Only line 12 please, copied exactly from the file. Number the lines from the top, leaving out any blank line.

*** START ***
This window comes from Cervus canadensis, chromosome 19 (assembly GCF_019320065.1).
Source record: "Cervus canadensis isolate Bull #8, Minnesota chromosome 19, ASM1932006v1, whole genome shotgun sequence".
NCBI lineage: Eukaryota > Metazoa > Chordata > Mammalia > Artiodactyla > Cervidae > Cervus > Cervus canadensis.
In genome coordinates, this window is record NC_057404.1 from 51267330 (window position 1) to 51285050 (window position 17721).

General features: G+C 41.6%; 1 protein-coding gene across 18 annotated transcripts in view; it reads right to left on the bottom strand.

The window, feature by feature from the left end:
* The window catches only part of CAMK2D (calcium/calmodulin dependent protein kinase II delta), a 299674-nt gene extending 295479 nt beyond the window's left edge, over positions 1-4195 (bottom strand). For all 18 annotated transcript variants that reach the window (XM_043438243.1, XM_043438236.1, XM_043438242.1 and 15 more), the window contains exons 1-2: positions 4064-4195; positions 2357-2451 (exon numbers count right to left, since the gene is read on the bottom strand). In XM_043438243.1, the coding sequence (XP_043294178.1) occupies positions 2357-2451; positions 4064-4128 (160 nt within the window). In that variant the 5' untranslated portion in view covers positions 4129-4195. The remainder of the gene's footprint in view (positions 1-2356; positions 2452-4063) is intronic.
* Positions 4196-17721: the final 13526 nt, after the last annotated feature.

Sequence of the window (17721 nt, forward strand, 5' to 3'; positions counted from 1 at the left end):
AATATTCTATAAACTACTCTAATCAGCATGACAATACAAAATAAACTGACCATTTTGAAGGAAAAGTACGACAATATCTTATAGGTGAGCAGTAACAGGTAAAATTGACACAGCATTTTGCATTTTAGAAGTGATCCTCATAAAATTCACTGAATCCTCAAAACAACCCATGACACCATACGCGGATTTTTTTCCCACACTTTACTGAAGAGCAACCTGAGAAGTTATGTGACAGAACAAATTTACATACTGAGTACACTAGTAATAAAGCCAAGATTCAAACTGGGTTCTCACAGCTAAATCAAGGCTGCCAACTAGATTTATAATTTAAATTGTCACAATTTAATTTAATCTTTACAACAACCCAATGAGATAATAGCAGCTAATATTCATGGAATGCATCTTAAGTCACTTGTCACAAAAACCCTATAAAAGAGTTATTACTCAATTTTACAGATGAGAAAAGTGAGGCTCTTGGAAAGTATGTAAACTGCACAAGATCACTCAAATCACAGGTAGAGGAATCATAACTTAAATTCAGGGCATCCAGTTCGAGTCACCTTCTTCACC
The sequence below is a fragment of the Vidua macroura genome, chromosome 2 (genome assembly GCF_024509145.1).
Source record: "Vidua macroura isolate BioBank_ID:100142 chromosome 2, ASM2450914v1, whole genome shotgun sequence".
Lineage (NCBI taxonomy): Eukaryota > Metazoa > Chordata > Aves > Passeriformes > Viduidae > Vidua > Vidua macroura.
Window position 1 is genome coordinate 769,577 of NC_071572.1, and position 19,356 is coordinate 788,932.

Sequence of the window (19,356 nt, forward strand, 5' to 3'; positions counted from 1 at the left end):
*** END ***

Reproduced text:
Source record: "Vidua macroura isolate BioBank_ID:100142 chromosome 2, ASM2450914v1, whole genome shotgun sequence".